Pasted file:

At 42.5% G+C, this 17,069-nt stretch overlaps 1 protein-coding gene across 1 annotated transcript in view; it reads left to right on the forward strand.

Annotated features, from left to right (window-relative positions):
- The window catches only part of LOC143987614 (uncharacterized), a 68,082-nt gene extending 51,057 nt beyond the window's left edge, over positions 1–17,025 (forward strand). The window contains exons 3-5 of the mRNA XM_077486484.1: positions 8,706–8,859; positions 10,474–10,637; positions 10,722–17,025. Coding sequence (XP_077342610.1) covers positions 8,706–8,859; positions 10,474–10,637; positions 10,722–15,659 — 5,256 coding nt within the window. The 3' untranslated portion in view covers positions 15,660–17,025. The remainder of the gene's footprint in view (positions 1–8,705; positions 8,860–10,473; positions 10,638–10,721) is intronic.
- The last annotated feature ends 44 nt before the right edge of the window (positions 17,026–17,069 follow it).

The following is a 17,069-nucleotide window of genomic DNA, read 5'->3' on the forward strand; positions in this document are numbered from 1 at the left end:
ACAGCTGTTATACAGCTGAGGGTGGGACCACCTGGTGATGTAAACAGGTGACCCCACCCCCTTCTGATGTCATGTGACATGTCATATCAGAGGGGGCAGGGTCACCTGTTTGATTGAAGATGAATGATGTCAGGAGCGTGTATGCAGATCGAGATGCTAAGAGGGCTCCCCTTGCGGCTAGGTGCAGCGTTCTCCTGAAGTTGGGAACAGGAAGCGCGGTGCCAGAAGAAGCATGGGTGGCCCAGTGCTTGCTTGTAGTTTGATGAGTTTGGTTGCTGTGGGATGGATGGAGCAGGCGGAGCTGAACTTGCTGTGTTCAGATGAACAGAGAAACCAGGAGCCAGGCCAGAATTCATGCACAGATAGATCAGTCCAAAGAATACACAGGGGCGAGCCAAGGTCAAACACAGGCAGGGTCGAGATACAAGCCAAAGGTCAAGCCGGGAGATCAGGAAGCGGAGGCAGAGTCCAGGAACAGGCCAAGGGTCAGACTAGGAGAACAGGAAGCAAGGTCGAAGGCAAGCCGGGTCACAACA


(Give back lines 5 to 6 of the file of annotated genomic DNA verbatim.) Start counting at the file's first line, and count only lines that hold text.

The following is a 17,069-nucleotide window of genomic DNA, read 5'->3' on the forward strand; positions in this document are numbered from 1 at the left end:
ACAGCTGTTATACAGCTGAGGGTGGGACCACCTGGTGATGTAAACAGGTGACCCCACCCCCTTCTGATGTCATGTGACATGTCATATCAGAGGGGGCAGGGTCACCTGTTTGATTGAAGATGAATGATGTCAGGAGCGTGTATGCAGATCGAGATGCTAAGAGGGCTCCCCTTGCGGCTAGGTGCAGCGTTCTCCTGAAGTTGGGAACAGGAAGCGCGGTGCCAGAAGAAGCATGGGTGGCCCAGTGCTTGCTTGTAGTTTGATGAGTTTGGTTGCTGTGGGATGGATGGAGCAGGCGGAGCTGAACTTGCTGTGTTCAGATGAACAGAGAAACCAGGAGCCAGGCCAGAATTCATGCACAGATAGATCAGTCCAAAGAATACACAGGGGCGAGCCAAGGTCAAACACAGGCAGGGTCGAGATACAAGCCAAAGGTCAAGCCGGGAGATCAGGAAGCGGAGGCAGAGTCCAGGAACAGGCCAAGGGTCAGACTAGGAGAACAGGAAGCAAGGTCGAAGGCAAGCCGGGTCACAACA